GSK’s new malaria drug, Tafenoquine, continues to dominate the malaria word. With international press covering the FDA’s approval of the drug, interest in malaria has increased by 45%.
Tafenoquine is a preventative treatment for relapsing P. vivax malaria, a common strand of the disease. When an individual has relapsing malaria, the malaria parasites remain dormant in their liver, waiting to relapse. GSK’s Tafenoquine, sold under the brand name Krintafel®, aims to remove these parasites from the liver, flushing the body of malaria.
It replaces the current drug, Primaquine, over concerns that its recommended ‘one dose every day for fourteen days’ is difficult for patients to comply with, resulting in them not being cured. Tafenoquine, it’s hoped, will offer a single-dose cure for the liver-stage of P. vivax infections, something that the Gates Foundation says is ‘great news’.
Adverse Side Effects
Many have been quick to criticize the FDA’s endorsement of the drug. Tafenoquine is a member of the Quinoline drug family and shares part of its chemical structure with another anti-malaria drug, Mefloquine. Mefloquine is renowned for its neuropsychiatric side effects, resulting in depression, anxiety, nightmares and suicidal ideation. Some of these side effects have been proven to occur after taking Tafenoquine, during clinical trials in the army.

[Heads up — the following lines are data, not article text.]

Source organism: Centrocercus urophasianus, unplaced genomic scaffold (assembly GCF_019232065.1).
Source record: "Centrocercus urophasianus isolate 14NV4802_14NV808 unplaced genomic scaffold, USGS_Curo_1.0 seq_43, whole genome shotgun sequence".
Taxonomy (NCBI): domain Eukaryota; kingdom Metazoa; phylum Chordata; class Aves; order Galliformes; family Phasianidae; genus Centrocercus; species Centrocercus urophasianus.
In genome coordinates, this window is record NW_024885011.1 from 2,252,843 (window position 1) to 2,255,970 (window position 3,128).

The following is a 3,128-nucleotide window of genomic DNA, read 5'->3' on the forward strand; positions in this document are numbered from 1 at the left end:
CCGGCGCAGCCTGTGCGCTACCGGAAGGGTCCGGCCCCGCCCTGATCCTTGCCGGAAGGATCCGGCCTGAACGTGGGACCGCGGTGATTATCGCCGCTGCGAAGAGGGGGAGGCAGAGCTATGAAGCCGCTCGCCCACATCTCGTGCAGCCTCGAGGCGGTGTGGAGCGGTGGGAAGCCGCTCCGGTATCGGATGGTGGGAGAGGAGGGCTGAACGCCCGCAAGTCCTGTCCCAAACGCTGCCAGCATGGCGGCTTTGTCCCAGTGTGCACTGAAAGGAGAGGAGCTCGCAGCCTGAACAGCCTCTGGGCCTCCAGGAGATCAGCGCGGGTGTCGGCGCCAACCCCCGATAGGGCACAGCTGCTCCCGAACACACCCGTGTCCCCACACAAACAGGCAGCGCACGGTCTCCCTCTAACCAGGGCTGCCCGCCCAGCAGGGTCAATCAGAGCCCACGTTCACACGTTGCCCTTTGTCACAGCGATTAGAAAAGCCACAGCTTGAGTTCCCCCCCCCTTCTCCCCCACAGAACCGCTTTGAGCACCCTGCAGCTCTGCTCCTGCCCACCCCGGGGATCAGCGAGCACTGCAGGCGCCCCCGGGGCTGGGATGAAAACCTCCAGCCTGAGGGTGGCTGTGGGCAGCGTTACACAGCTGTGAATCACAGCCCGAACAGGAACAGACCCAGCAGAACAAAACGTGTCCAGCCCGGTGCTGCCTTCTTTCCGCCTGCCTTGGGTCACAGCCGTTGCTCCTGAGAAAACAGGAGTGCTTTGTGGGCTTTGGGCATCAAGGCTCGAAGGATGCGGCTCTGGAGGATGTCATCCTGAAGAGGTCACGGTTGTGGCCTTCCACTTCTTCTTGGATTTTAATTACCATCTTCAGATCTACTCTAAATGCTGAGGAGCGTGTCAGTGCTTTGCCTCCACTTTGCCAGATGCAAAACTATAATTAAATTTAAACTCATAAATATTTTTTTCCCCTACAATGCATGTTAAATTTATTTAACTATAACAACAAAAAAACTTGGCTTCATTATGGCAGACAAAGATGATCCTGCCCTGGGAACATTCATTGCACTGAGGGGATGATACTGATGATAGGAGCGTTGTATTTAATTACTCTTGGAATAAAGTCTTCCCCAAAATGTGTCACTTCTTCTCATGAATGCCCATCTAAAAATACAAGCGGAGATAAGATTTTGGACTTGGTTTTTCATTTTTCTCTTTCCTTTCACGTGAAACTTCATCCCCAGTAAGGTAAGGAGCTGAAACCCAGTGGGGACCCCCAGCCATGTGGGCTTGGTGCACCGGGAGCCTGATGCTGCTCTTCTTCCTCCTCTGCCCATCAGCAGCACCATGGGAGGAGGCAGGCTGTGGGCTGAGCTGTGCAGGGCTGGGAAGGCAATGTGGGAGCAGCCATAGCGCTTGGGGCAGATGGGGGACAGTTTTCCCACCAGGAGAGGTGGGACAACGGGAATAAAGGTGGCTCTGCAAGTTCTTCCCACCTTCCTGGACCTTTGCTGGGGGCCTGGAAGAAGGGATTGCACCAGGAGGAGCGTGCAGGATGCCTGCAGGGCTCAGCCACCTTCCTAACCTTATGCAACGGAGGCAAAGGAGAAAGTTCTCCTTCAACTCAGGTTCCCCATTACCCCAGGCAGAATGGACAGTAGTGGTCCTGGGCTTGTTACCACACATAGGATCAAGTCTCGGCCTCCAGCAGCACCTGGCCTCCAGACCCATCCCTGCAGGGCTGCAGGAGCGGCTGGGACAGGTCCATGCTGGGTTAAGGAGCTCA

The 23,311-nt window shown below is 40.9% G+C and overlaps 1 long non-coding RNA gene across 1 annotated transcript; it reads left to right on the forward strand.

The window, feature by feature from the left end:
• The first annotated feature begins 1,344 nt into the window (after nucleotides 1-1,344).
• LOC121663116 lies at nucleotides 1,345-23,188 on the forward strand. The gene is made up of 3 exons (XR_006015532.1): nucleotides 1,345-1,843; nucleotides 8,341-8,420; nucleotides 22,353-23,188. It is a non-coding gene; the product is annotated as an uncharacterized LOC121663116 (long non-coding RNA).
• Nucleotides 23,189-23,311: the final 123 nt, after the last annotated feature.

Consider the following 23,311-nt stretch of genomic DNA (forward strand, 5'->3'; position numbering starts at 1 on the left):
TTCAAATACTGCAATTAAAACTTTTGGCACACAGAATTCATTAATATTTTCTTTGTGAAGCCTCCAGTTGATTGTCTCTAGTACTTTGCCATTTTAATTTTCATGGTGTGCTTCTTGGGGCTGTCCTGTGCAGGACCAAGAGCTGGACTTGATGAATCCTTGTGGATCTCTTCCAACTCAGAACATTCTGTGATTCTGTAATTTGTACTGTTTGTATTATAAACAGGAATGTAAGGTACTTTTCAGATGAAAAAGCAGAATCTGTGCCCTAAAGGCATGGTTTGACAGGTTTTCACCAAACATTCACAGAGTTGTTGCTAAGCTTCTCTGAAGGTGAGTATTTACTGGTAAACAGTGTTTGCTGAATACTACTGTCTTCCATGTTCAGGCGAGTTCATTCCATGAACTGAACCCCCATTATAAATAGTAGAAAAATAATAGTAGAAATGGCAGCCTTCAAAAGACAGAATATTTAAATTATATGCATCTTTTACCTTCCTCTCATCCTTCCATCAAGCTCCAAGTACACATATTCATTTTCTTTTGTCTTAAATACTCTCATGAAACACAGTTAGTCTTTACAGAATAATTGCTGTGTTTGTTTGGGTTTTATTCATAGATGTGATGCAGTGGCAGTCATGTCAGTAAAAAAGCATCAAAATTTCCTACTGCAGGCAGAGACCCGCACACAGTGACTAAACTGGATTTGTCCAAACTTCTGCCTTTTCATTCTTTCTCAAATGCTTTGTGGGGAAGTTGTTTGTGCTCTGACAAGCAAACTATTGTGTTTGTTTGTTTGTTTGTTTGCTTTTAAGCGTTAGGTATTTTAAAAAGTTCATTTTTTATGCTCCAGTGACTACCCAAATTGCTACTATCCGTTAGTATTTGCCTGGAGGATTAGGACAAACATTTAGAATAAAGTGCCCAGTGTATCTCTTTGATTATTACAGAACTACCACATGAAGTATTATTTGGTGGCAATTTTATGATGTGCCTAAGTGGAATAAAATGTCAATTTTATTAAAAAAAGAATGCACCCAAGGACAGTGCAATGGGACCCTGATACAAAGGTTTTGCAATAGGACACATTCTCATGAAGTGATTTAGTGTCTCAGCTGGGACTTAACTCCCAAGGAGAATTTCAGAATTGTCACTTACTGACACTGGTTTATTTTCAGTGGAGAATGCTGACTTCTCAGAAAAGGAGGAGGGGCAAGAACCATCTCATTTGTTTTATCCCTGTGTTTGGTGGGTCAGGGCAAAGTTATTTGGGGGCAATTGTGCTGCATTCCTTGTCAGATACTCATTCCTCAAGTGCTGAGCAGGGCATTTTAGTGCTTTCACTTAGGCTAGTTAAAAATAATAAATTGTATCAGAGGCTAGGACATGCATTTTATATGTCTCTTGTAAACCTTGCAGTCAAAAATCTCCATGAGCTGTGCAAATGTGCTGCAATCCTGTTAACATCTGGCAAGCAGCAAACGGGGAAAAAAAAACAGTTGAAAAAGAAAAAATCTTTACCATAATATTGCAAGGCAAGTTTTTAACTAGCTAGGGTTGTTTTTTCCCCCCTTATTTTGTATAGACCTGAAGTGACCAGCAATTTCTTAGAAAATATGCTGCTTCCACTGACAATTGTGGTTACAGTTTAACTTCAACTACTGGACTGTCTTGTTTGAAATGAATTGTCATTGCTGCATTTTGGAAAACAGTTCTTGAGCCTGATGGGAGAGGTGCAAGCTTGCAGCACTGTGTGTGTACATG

To highlight the adversity of Tafenoquine’s side effects, we’ve been sharing a series of podcast interviews with doctors, professors and veterans to ignite the conversation around the drug’s side effects. These interviews are available by following the link: fightmalaria.uk/Tafenoquine2018
Tafenoquine is developed by GSK and Medicines for Malaria Venture (MMV). According to MMV’s drug profile, the main challenge for Tafenoquine is its required quantitative testing. Before an individual is allowed to take Tafenoquine, they must pass a test which looks for a deficiency in G6PD (Glucose 6-Phosphate Dehydrogenase). The aptly named ‘G6PD test’ evaluates whether an individual may have red blood cells more vulnerable to breaking apart.
When the body cannot replace the destroyed red blood cells, Hemolytic Anemia can develop. This is when a population of red blood cells are removed from the body before their natural lifespan is over. This can result in fatigue, shortness of breath, and potential heart failure. Treatments are available, including blood transfusion and steroid therapy.
Due to the requirement of a G6PD test before Tafenoquine can be administered, some have begun to question how accessible Tafenoquine will be.
According to Professor Jane Quinn, an Australian quinoline researcher, ‘the pre-screening requirements for Tafenoquine can only be done in first world countries’.
This contradicts the rationale for the development of such drugs. With the current test requirements in place, Tafenoquine will be unusable in third world countries, where the burden of P. vivax malaria remains significant. Therefore it’s likely that the drug, in its current form, will be the preserve of military use, administered to soldiers travelling to malaria-endemic regions.